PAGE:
Volume 11, Number 12—December 2005
Salmonella and Campylobacter spp. in Northern Elephant Seals, California
Campylobacter and Salmonella spp. prevalence and antimicrobial drug sensitivity were determined in northern elephant seals that had not entered the water and seals that were stranded on the California coast. Stranded seals had a higher prevalence of pathogenic bacteria, possibly from terrestrial sources, which were more likely to be resistant.
A limited number of surveys have shown that pinnipeds (seals, sea lions, and walruses) can be infected with zoonotic enteric bacteria, including Salmonella and Campylobacter spp. and that some strains are resistant to antimicrobial drugs (1–3). Because both Salmonella and Campylobacter spp. are important zoonotic organisms, their presence in marine mammal feces raises concerns regarding risks to human health associated with exposure to coastal waters and marine mammals. Another concern is that these bacteria in marine mammals may reflect pollution of the California coast by feces from terrestrial sources, including sewage and runoff that contain domestic animal waste. To address these concerns, more detailed data on bacterial pathogen distribution along the California coast are needed.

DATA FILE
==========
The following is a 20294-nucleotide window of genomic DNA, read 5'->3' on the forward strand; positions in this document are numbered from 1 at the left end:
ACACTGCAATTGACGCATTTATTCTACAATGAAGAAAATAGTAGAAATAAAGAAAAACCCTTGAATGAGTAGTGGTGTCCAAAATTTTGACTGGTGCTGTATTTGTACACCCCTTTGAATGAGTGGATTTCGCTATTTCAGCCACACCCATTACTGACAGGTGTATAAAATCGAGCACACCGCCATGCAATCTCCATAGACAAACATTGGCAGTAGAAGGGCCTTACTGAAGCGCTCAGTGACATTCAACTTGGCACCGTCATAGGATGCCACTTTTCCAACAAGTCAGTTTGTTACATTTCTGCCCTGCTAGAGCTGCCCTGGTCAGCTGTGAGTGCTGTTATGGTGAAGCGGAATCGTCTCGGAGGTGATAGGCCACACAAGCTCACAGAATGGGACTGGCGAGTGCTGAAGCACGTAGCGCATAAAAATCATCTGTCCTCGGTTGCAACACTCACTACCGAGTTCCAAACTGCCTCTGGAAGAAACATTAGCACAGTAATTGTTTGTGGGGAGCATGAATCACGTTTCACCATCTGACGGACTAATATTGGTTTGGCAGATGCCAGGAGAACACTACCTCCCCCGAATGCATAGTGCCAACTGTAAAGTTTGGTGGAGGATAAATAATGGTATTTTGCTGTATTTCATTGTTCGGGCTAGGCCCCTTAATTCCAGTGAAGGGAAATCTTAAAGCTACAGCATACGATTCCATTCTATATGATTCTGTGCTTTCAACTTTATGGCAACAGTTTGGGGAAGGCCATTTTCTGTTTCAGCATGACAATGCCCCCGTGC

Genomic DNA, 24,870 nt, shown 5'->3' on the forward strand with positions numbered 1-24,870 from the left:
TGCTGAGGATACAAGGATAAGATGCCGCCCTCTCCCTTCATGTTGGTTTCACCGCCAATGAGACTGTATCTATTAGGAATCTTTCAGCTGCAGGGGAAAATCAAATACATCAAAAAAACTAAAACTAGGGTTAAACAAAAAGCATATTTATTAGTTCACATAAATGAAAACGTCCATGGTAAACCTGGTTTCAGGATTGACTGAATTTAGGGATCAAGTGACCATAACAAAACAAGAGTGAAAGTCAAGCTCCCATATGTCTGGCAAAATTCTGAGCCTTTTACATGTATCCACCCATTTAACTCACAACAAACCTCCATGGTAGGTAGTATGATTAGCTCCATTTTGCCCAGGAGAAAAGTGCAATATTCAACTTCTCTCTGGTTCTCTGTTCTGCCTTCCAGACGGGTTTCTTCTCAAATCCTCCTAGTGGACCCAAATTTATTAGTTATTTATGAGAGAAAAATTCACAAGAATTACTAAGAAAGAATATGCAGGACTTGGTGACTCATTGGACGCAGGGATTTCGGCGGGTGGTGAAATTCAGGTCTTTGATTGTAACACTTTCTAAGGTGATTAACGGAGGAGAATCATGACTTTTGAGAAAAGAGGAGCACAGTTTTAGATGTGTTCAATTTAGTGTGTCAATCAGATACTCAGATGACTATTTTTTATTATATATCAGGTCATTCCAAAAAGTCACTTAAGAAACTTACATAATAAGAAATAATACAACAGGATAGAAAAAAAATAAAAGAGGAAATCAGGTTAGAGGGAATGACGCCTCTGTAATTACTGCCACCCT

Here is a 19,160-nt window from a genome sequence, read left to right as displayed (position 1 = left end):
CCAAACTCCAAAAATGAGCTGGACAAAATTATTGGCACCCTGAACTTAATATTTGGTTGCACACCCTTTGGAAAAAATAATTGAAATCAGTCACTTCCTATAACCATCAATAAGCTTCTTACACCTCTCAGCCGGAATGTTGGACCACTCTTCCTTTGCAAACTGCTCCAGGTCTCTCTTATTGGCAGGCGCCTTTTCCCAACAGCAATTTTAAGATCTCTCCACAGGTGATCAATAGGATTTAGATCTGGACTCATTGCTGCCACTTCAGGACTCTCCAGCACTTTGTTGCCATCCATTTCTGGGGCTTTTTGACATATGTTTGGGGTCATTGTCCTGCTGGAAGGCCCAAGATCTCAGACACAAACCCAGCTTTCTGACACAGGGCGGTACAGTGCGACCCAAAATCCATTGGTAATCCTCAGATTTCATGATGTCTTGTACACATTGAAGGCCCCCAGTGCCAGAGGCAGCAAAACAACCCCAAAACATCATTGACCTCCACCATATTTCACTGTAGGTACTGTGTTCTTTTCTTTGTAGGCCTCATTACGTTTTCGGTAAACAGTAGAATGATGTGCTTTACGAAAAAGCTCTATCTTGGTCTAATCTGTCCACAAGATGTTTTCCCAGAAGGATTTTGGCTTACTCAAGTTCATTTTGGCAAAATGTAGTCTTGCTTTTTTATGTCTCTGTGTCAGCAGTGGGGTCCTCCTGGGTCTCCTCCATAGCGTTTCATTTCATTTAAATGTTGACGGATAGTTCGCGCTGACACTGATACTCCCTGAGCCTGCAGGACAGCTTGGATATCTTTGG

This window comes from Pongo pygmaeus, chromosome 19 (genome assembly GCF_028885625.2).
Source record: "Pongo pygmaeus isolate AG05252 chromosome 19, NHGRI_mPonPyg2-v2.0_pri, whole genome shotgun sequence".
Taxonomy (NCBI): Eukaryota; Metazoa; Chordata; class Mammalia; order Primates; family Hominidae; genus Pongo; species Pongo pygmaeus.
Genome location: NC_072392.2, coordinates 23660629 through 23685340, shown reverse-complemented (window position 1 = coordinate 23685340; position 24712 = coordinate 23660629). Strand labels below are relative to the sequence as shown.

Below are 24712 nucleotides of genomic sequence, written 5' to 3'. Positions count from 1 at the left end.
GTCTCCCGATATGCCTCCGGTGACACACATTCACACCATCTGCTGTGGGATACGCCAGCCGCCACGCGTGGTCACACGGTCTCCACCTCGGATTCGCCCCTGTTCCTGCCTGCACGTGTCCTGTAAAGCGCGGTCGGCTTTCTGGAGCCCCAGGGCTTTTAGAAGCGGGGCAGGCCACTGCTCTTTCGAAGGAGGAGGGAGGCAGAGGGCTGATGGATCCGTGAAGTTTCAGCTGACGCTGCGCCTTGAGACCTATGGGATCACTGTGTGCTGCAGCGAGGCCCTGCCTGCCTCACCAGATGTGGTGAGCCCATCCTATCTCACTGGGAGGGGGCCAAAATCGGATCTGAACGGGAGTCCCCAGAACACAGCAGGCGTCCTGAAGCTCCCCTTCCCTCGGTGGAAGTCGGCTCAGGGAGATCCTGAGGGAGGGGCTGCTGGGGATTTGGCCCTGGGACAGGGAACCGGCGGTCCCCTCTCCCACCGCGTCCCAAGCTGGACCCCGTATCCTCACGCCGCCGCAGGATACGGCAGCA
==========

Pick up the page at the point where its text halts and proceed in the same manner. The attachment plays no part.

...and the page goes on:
Northern elephant seals (Mirounga angustirostris) are born on various California beaches and do not leave the beaches for several months after birth (4). Once the seals leave their natal beaches, they are at sea for most of their lives other than during breeding and the annual molt or if they are found "stranded" (if poor health or injury prevents them from leaving the shore) (5). We investigated the prevalence and antimicrobial drug sensitivity of Salmonella and Campylobacter spp. in northern elephant seals at different sites in California to ascertain the distribution of these bacteria in pinnipeds and determine their potential effect on marine mammal and human health.
In February and March of 2003 and 2004, 165 northern elephant seals, which had been recently weaned and had never entered the water, were sampled on their natal beaches at 3 colonies in California (Figure). From February to July in 2003 and 2004, 195 juvenile northern elephant seals were found stranded live along the California coast, rescued, and brought to The Marine Mammal Center (TMMC), Sausalito, California, for rehabilitation. At TMMC, seals were physically restrained and examined, and rectal swabs with Cary-Blair transport medium (BD Diagnostics, Franklin Lakes, NJ, USA) were collected for bacterial culture. Animals were not treated until after sampling.